Eat like a Maya (from Central American rainforests)

Maize was the staple food. It was eaten in many ways: in liquid form, as pozole or a gruel; and a bread, in tortillas and tamales (see below).

They caught turkey and iguana and ate the meat roasted on a barbecue. They also ate armadillo, tapir, monkey, and the manatee. Those Maya living by the coast caught fish and shellfish.

Beekeeping and honey were important parts of their life, and they used honey to sweeten maize drinks. They made chocolate using cacao beans. It was a bitter drink in their times.

Maize was prepared by boiling or soaking it in water and then draining it, then grinding it. The paste was most commonly mixed with water to make pozole, a thin gruel, or roasted on a flat pottery stone over an open fire to make tortillas, and eaten with beans or chili.

They had many varieties of squash and pumpkin, and two varieties of beans, a red one and a black one. Frijole (beans in long green pods), chili peppers, tomatoes, yucca, and sweet potatoes were all eaten. They also ate manioc (cassava), avocados, guavas, and vanilla beans.

They used traps and spears to catch deer, many kinds of bird, wild boar (peccary), rabbits, fish, turtles, and insects. Later they used blowpipes and bows and arrows.

The corn-meal gruel called atoll was eaten with chili pepper as the first meal of the day. Pozole, a mixture of water and sour-dough carried in gourds to the fields was eaten while working the fields during the day as well as tamale (made of starchy corn dough steamed in banana leaf). Tamales were filled with meats and chilis.

In the evening most people ate a stew of meat and vegetables with squash seeds and peppers, and perhaps deer meat, fish, or the meat of wild or tame birds. For special feasts they had roasted fowl, bread, and a chocolate drink.

Every Maya household had its own kitchen garden where papaya, avocado, custard apple, sapodilla, and the breadnut tree were grown.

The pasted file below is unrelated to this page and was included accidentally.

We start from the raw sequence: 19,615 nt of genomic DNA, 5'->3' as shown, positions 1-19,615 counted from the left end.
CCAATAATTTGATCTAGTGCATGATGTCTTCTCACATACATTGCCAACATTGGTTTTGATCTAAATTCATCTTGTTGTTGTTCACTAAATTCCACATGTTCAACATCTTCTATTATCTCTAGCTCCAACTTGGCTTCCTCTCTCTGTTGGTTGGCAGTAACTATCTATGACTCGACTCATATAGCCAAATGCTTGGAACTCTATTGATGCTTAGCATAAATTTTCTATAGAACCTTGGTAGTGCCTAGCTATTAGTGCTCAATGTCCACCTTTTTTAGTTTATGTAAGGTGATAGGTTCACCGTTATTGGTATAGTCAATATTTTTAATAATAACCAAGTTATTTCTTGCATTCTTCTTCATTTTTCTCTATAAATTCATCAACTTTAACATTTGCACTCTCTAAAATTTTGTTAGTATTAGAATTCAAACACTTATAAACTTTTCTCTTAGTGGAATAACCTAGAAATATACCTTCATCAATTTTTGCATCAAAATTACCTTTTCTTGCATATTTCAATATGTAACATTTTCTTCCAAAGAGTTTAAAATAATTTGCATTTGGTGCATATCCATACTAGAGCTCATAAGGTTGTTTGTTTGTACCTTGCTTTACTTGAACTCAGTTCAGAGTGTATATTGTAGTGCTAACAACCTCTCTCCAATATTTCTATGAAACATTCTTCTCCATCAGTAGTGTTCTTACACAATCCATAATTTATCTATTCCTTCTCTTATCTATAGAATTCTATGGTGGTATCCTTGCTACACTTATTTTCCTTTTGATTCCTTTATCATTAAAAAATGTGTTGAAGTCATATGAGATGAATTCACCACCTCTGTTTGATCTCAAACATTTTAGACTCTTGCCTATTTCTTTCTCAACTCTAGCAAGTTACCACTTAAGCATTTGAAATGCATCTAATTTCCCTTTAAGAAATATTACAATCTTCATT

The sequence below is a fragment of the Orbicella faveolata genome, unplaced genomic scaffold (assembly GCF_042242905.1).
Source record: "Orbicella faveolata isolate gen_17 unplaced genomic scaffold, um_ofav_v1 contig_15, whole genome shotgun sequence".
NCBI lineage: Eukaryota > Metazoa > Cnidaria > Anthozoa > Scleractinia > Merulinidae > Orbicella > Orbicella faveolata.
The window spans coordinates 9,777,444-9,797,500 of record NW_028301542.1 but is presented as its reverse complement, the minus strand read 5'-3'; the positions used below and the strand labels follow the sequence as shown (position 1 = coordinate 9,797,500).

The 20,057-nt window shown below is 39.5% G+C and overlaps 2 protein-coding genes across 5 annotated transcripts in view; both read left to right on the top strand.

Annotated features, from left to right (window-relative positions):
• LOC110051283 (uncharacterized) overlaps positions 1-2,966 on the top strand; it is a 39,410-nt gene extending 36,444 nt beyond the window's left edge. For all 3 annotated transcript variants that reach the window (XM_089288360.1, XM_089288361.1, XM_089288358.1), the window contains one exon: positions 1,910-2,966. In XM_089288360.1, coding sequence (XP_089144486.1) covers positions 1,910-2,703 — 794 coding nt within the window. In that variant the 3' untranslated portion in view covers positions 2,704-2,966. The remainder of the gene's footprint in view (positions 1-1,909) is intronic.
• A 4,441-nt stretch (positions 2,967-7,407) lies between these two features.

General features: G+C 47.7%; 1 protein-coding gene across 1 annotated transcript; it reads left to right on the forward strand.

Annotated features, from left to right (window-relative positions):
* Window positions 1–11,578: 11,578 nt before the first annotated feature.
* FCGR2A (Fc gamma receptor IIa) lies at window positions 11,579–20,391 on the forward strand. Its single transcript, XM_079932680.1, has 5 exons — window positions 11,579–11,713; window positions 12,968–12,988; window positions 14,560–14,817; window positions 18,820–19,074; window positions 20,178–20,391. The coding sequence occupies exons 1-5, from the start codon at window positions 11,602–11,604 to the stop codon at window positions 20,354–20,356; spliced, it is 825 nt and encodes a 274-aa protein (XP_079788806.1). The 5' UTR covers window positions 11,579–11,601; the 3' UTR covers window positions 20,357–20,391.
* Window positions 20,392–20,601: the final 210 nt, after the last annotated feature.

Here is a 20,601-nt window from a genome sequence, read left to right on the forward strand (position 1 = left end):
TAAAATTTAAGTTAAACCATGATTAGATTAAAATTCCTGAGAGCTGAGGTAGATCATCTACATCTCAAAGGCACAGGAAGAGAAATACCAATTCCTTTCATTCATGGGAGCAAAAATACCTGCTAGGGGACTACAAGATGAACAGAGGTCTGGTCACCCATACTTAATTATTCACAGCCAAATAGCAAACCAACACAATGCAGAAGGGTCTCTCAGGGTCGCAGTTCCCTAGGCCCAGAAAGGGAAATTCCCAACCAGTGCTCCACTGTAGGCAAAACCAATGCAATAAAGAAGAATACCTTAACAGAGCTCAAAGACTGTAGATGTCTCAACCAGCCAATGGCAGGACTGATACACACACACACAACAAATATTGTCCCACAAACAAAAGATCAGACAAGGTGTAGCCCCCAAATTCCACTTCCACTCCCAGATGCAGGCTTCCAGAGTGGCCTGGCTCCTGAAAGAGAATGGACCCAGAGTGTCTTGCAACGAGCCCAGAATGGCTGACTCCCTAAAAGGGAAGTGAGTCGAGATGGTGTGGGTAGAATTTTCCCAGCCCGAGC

"Their principal diet is maize, from which they make various kinds of food and drink...The Indian women leave the maize to soak overnight in lime water so that in the morning it is soft and therefore partly prepared; in this fashion the husk and the stalk are separated from the grain. They grind it between stones, and while half ground, make large balls and loads of it to give to workmen, travellers, and sailors; and these balls last several months, only become sour [but do not go bad]. From the rest they take a lump and mix it in a bowl made from the shell of a fruit which grows on a tree and by means of which God provided them with vessels. They drink this substance and eat the rest, and it is tasty and very nutritious. From the most finely ground maize they extract a milk which they thicken over the fire to make into a kind of porridge, which they drink hot in the morning. They throw water on what is left over from the morning and drink it during the day because they are not accustomed to drink water on its own. They also toast and grind the maize and dilute it with a little pepper and cacao, which makes a most refreshing drink. From the ground maize and cacao they make a foaming drink with which they celebrate their feasts. They extract frorm cacao a grease which resembles butter, and from this and from the maize they make another drink which is both tasty and highly regarded. They make bread in a number of ways; and it is a good and healthy bread; but it is bad to eat cold so the Indian women go to pains to make it twice a day. They make stews of vegetables and the meat of deer and of wild and tame fowl, all of which may be found in large numbers.